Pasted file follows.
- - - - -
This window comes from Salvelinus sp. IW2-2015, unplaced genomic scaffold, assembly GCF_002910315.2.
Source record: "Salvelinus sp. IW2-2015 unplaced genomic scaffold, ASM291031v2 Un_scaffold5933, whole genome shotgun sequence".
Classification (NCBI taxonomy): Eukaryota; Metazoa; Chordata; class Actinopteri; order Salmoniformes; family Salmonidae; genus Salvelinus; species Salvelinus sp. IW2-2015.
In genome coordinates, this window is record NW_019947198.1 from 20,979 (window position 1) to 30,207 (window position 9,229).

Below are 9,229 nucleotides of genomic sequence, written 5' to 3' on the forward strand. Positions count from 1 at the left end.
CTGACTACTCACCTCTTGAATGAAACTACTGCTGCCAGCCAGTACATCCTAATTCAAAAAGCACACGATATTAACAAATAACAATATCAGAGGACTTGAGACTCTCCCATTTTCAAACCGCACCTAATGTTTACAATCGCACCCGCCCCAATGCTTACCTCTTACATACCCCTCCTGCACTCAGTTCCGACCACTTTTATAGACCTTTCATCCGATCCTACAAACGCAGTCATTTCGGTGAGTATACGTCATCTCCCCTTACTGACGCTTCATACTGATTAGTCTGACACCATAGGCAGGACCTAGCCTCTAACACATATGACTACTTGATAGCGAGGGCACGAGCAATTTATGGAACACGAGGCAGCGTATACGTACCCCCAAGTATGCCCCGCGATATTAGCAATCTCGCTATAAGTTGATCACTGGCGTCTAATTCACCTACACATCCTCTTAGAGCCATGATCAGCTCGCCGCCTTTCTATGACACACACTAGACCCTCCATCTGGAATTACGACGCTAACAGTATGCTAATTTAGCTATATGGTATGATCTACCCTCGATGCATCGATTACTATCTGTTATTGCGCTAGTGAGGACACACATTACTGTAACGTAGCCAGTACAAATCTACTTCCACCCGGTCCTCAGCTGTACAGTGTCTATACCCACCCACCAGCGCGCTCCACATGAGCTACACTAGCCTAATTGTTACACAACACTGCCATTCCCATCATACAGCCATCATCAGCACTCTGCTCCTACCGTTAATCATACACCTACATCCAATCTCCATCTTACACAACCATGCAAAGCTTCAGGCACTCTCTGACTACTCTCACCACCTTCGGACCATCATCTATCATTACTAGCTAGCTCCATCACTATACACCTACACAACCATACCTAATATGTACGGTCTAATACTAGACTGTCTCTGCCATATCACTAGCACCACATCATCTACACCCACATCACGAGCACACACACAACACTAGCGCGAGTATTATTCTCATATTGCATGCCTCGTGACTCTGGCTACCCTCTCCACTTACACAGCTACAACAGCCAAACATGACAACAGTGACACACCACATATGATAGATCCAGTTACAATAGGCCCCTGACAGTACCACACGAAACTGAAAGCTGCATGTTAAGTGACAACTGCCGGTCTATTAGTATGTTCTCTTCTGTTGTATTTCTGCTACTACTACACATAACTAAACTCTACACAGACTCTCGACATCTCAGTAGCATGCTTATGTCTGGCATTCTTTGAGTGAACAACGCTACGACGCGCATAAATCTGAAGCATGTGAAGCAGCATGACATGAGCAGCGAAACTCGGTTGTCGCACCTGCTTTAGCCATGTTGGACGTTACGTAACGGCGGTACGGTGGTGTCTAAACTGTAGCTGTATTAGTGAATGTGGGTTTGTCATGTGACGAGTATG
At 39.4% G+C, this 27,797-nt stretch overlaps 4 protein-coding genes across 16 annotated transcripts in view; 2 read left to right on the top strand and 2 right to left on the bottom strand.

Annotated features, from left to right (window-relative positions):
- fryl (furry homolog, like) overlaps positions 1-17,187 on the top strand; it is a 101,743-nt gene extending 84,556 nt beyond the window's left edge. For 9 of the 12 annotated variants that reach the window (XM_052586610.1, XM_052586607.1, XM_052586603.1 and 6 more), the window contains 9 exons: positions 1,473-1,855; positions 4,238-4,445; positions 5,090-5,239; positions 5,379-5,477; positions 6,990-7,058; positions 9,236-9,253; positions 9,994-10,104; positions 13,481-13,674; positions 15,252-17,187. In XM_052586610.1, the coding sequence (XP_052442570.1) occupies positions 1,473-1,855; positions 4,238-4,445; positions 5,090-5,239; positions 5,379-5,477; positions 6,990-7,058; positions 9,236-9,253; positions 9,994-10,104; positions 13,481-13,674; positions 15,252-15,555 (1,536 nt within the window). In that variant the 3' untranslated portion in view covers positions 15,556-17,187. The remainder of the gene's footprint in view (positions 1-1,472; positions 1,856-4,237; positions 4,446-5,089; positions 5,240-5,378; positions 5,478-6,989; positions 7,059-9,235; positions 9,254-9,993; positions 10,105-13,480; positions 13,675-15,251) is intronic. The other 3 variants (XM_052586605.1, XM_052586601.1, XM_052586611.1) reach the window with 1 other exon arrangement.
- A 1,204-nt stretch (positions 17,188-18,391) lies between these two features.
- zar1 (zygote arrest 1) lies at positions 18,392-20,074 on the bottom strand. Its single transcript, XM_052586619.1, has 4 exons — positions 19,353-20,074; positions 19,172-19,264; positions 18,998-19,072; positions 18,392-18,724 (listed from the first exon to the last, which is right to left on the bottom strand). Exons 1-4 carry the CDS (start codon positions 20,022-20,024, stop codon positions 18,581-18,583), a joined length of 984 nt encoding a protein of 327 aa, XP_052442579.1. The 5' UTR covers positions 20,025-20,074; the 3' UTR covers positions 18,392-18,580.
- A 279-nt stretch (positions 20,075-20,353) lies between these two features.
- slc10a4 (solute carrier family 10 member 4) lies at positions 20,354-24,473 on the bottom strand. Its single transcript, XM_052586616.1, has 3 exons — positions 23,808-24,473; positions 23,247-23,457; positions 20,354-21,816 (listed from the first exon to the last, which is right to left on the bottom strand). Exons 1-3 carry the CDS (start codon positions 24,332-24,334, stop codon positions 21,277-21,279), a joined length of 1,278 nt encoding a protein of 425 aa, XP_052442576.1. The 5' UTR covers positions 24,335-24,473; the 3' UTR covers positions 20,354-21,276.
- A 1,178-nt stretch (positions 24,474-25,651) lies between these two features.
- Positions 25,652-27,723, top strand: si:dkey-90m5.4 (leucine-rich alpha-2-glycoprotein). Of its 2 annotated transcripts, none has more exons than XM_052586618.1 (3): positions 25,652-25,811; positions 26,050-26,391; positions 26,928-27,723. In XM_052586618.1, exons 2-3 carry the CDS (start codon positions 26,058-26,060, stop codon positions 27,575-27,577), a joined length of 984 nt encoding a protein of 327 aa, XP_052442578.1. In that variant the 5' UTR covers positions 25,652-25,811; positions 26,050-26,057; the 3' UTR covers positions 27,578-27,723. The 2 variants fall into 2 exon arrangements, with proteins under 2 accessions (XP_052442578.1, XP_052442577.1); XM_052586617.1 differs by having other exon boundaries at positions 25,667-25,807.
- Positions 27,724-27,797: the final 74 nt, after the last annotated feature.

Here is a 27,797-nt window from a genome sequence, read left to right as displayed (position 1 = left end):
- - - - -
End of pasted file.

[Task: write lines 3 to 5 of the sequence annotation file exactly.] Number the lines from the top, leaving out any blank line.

Classification (NCBI taxonomy): Eukaryota; Metazoa; Chordata; class Actinopteri; order Salmoniformes; family Salmonidae; genus Salvelinus; species Salvelinus sp. IW2-2015.
In genome coordinates, this window is record NW_019947198.1 from 20,979 (window position 1) to 30,207 (window position 9,229).

Below are 9,229 nucleotides of genomic sequence, written 5' to 3' on the forward strand. Positions count from 1 at the left end.